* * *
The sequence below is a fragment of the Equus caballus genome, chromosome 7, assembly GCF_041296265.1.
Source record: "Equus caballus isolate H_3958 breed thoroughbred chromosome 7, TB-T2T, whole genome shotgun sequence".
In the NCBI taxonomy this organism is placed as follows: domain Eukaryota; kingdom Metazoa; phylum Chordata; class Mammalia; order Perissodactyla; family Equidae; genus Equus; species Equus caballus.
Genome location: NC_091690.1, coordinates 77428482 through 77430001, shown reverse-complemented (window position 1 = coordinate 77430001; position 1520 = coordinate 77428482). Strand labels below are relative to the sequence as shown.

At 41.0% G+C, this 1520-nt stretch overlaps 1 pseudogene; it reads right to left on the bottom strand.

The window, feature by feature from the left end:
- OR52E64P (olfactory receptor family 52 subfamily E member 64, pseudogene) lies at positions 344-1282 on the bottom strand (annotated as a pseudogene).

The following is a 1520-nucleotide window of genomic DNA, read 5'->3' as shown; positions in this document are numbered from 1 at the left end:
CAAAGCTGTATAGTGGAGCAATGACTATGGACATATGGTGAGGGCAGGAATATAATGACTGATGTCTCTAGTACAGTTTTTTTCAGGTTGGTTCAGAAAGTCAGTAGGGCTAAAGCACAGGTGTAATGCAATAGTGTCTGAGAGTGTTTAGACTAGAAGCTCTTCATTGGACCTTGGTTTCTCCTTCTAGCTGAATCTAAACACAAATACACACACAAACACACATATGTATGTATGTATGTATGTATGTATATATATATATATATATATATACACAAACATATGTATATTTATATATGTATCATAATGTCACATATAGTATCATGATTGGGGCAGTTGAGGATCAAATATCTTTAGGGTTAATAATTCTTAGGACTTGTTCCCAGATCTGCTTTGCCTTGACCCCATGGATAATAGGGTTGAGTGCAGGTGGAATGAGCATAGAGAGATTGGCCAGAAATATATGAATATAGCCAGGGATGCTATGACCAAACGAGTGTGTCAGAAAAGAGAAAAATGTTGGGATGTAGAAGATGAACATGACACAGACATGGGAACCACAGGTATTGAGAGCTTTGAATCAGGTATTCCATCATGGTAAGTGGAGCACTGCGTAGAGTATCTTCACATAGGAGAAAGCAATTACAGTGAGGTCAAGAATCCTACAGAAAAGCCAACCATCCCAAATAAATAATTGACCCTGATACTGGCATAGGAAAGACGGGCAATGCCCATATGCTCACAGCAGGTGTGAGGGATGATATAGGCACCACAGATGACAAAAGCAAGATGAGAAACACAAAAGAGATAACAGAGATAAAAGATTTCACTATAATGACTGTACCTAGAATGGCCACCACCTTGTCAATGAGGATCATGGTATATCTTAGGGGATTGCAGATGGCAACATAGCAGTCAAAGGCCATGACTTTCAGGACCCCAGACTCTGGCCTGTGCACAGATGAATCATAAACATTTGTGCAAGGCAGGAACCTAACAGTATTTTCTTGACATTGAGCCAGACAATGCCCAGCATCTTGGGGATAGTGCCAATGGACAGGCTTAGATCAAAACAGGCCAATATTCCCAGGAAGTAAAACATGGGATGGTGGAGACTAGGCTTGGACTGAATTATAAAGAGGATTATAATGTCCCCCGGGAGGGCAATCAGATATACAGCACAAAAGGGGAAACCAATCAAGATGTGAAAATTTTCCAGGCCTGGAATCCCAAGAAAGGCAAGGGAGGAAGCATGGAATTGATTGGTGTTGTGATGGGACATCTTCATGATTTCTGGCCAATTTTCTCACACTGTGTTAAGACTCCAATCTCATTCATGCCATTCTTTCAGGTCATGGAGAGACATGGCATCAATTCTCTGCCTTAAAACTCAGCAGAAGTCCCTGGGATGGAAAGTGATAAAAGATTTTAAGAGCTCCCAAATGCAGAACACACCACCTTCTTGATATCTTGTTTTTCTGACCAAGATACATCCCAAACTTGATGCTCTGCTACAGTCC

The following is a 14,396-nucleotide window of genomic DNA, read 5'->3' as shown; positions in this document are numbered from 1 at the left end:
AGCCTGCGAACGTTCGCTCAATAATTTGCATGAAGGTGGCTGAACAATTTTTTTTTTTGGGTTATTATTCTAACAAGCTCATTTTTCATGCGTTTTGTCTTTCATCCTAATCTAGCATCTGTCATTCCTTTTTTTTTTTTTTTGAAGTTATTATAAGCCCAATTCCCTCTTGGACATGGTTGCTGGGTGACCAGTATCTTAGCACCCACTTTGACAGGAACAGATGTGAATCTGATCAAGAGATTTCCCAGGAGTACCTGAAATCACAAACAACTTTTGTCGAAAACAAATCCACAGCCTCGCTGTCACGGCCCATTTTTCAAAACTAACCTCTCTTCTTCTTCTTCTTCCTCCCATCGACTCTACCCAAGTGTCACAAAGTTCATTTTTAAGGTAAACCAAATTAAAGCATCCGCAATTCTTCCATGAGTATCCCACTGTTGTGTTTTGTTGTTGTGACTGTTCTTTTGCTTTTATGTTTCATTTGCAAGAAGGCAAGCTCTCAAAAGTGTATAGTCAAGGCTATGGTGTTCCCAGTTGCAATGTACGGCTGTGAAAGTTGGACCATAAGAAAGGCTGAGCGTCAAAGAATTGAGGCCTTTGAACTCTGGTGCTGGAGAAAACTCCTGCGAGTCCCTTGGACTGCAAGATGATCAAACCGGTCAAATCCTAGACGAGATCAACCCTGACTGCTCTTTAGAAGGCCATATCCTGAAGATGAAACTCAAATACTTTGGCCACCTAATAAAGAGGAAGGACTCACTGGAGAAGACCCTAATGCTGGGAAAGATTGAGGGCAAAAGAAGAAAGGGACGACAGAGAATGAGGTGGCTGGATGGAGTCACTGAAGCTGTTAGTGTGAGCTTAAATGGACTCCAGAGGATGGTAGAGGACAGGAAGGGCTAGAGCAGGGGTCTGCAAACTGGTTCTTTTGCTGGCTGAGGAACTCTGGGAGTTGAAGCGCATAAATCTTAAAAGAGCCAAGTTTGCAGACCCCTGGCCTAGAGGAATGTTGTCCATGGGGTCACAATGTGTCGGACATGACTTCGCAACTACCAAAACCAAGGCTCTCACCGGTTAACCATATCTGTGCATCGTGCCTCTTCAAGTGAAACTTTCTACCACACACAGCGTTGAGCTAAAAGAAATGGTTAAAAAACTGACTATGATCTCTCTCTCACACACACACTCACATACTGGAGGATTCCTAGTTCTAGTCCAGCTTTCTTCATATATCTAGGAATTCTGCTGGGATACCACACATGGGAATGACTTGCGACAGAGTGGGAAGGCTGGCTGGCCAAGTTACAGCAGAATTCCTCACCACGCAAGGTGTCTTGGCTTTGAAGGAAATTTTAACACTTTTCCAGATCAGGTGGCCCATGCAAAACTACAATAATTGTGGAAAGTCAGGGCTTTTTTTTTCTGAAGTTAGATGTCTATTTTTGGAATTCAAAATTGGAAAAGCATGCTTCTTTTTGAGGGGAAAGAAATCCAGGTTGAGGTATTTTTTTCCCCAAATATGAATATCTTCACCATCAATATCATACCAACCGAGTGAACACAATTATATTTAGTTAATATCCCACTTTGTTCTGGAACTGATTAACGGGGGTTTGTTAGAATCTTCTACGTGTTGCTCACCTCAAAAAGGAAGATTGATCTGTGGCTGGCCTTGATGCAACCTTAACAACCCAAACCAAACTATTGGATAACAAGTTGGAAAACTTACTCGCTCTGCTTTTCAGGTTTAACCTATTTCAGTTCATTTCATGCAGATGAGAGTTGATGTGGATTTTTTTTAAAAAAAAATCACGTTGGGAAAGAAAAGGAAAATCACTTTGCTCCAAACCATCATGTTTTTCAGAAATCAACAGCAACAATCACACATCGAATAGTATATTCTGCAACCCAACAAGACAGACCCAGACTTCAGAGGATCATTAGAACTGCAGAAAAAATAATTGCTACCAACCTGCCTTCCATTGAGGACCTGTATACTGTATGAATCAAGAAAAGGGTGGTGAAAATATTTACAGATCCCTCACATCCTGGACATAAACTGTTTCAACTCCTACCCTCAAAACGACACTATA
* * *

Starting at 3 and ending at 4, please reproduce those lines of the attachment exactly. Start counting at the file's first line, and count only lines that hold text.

In the NCBI taxonomy this organism is placed as follows: domain Eukaryota; kingdom Metazoa; phylum Chordata; class Mammalia; order Perissodactyla; family Equidae; genus Equus; species Equus caballus.
Genome location: NC_091690.1, coordinates 77428482 through 77430001, shown reverse-complemented (window position 1 = coordinate 77430001; position 1520 = coordinate 77428482). Strand labels below are relative to the sequence as shown.